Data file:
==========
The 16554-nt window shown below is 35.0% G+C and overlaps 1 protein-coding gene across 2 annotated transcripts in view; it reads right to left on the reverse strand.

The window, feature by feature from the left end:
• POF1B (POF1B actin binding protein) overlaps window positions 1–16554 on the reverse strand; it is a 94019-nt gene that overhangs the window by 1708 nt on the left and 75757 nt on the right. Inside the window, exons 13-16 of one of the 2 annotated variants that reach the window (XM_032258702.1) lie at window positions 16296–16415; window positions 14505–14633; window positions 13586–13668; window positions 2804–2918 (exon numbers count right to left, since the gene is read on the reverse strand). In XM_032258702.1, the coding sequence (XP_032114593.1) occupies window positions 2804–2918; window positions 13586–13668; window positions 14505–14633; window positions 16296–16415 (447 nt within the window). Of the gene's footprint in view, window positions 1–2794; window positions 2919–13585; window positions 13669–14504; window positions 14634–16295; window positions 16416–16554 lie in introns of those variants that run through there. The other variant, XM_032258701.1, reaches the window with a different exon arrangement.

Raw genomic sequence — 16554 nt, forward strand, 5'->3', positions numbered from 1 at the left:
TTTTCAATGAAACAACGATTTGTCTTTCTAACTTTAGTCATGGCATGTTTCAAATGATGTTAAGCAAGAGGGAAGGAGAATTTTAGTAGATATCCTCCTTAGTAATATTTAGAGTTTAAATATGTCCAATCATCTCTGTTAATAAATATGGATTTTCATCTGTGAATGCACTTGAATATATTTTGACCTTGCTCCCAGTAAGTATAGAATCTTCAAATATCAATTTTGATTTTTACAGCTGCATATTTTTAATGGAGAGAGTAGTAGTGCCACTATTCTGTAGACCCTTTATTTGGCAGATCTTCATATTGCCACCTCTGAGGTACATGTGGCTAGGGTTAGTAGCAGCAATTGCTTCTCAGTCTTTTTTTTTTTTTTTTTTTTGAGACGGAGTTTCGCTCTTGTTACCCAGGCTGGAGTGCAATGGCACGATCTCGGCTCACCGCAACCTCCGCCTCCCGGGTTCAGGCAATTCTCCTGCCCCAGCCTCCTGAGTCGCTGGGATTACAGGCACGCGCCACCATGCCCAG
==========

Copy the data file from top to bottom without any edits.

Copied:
The 16554-nt window shown below is 35.0% G+C and overlaps 1 protein-coding gene across 2 annotated transcripts in view; it reads right to left on the reverse strand.

The window, feature by feature from the left end:
• POF1B (POF1B actin binding protein) overlaps window positions 1–16554 on the reverse strand; it is a 94019-nt gene that overhangs the window by 1708 nt on the left and 75757 nt on the right. Inside the window, exons 13-16 of one of the 2 annotated variants that reach the window (XM_032258702.1) lie at window positions 16296–16415; window positions 14505–14633; window positions 13586–13668; window positions 2804–2918 (exon numbers count right to left, since the gene is read on the reverse strand). In XM_032258702.1, the coding sequence (XP_032114593.1) occupies window positions 2804–2918; window positions 13586–13668; window positions 14505–14633; window positions 16296–16415 (447 nt within the window). Of the gene's footprint in view, window positions 1–2794; window positions 2919–13585; window positions 13669–14504; window positions 14634–16295; window positions 16416–16554 lie in introns of those variants that run through there. The other variant, XM_032258701.1, reaches the window with a different exon arrangement.

Raw genomic sequence — 16554 nt, forward strand, 5'->3', positions numbered from 1 at the left:
TTTTCAATGAAACAACGATTTGTCTTTCTAACTTTAGTCATGGCATGTTTCAAATGATGTTAAGCAAGAGGGAAGGAGAATTTTAGTAGATATCCTCCTTAGTAATATTTAGAGTTTAAATATGTCCAATCATCTCTGTTAATAAATATGGATTTTCATCTGTGAATGCACTTGAATATATTTTGACCTTGCTCCCAGTAAGTATAGAATCTTCAAATATCAATTTTGATTTTTACAGCTGCATATTTTTAATGGAGAGAGTAGTAGTGCCACTATTCTGTAGACCCTTTATTTGGCAGATCTTCATATTGCCACCTCTGAGGTACATGTGGCTAGGGTTAGTAGCAGCAATTGCTTCTCAGTCTTTTTTTTTTTTTTTTTTTTGAGACGGAGTTTCGCTCTTGTTACCCAGGCTGGAGTGCAATGGCACGATCTCGGCTCACCGCAACCTCCGCCTCCCGGGTTCAGGCAATTCTCCTGCCCCAGCCTCCTGAGTCGCTGGGATTACAGGCACGCGCCACCATGCCCAG